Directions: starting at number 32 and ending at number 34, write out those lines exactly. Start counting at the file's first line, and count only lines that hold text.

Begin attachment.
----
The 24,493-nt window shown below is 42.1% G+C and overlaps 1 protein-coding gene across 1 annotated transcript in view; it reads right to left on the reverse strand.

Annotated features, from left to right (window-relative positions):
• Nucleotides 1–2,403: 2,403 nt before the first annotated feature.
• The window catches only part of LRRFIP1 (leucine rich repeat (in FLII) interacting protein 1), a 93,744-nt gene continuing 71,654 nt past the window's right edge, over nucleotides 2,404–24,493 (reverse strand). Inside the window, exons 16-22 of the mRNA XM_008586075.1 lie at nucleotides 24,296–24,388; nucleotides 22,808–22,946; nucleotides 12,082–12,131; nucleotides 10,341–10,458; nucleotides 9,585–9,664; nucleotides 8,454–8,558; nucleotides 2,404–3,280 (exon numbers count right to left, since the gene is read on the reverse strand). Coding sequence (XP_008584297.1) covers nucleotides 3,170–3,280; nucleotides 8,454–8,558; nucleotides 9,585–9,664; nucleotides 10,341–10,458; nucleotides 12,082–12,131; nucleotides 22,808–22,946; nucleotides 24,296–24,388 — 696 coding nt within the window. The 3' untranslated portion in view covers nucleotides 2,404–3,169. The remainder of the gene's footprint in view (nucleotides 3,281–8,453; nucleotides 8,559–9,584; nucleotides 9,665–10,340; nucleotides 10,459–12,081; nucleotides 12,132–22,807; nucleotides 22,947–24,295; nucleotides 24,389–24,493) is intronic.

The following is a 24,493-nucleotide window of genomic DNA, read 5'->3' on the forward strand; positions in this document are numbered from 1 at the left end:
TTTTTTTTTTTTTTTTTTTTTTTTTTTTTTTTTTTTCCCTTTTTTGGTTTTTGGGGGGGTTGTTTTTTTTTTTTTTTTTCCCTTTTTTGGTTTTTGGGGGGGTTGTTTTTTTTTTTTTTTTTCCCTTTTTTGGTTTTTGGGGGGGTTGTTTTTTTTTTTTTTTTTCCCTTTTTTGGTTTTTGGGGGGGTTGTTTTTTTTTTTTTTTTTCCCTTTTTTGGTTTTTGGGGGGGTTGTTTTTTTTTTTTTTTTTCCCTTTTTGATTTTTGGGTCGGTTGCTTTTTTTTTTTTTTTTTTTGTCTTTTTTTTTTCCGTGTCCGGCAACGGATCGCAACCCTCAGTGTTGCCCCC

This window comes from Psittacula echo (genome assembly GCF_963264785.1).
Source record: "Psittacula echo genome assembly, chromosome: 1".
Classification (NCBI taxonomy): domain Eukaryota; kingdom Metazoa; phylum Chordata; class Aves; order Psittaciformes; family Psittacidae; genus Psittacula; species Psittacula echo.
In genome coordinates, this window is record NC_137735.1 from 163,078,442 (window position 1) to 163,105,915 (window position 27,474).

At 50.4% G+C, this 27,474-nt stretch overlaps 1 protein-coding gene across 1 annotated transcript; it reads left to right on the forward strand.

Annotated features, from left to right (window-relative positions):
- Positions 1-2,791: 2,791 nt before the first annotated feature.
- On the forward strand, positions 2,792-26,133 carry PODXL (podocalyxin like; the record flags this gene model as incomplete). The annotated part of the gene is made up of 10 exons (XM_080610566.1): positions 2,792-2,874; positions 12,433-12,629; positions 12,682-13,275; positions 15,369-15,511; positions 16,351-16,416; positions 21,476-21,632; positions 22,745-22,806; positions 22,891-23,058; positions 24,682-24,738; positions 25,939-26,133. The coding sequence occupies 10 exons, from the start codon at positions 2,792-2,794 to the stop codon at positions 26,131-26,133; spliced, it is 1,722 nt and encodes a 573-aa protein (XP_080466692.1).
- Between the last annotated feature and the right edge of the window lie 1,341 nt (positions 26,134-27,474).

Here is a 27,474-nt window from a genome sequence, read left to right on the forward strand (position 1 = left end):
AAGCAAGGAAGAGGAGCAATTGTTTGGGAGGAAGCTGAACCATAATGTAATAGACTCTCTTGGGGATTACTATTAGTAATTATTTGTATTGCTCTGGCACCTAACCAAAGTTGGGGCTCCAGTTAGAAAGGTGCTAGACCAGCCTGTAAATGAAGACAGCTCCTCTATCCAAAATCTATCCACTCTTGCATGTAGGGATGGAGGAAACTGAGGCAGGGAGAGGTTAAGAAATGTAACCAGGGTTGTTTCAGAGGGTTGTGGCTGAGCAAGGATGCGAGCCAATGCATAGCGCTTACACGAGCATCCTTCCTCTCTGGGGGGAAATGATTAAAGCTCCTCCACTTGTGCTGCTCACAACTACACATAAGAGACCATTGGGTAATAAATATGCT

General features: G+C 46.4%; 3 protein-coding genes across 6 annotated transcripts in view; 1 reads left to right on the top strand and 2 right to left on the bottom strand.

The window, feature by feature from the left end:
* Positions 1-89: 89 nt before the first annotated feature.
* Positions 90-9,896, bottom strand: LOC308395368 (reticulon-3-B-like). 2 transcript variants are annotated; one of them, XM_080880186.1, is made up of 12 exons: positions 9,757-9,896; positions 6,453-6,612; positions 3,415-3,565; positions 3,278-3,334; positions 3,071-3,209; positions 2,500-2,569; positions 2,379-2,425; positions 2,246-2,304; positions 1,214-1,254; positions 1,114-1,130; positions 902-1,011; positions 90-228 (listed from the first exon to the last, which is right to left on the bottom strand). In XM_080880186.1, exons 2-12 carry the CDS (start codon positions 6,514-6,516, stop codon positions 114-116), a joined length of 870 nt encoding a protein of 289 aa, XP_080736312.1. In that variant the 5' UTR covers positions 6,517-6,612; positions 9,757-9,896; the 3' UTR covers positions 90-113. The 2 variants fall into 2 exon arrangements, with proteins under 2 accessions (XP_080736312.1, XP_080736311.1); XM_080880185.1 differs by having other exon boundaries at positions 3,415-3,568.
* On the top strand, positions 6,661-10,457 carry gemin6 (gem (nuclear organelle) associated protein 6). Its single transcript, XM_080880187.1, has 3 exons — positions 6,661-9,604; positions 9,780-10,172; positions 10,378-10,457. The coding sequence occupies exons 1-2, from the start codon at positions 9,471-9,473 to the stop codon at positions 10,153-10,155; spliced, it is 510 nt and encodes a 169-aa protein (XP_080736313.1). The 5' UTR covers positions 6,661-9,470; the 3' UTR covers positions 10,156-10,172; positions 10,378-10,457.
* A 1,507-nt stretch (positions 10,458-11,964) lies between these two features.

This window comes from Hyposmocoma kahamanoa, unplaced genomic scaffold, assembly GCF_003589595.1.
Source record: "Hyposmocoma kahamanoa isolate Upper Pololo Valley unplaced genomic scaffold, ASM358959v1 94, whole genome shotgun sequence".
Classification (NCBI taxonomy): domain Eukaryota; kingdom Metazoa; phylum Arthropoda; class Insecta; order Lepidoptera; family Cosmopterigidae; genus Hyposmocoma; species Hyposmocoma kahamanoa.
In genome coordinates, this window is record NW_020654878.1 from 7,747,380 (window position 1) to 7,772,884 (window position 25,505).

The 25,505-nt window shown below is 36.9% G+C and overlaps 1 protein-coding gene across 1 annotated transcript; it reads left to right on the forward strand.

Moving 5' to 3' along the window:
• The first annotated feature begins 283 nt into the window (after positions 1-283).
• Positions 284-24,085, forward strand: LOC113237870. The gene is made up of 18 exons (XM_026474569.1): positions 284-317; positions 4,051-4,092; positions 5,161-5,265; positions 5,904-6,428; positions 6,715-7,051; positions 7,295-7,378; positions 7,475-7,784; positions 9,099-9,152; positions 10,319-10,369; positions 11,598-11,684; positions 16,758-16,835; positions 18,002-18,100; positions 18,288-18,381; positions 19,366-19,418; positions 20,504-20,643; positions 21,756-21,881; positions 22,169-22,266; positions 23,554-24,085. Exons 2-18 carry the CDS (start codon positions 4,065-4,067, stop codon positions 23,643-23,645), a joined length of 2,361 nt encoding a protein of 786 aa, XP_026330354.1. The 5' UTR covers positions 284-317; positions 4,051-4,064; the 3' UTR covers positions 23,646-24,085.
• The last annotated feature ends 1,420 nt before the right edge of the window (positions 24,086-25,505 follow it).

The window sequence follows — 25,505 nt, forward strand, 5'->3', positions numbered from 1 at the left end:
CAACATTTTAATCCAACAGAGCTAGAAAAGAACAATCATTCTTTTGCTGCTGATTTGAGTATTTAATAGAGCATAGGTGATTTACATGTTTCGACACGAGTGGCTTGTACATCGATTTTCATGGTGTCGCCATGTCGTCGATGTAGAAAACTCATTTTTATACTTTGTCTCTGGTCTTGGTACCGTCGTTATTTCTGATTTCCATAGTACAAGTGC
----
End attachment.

• The last annotated feature ends 1,420 nt before the right edge of the window (positions 24,086-25,505 follow it).

The window sequence follows — 25,505 nt, forward strand, 5'->3', positions numbered from 1 at the left end:
CAACATTTTAATCCAACAGAGCTAGAAAAGAACAATCATTCTTTTGCTGCTGATTTGAGTATTTAATAGAGCATAGGTGATTTACATGTTTCGACACGAGTGGCTTGTACATCGATTTTCATGGTGTCGCCATGTCGTCGATGTAGAAAACTCATTTTTATACTTTGTCTCTGGTCTTGGTACCGTCGTTATTTCTGATTTCCATAGTACAAGTGC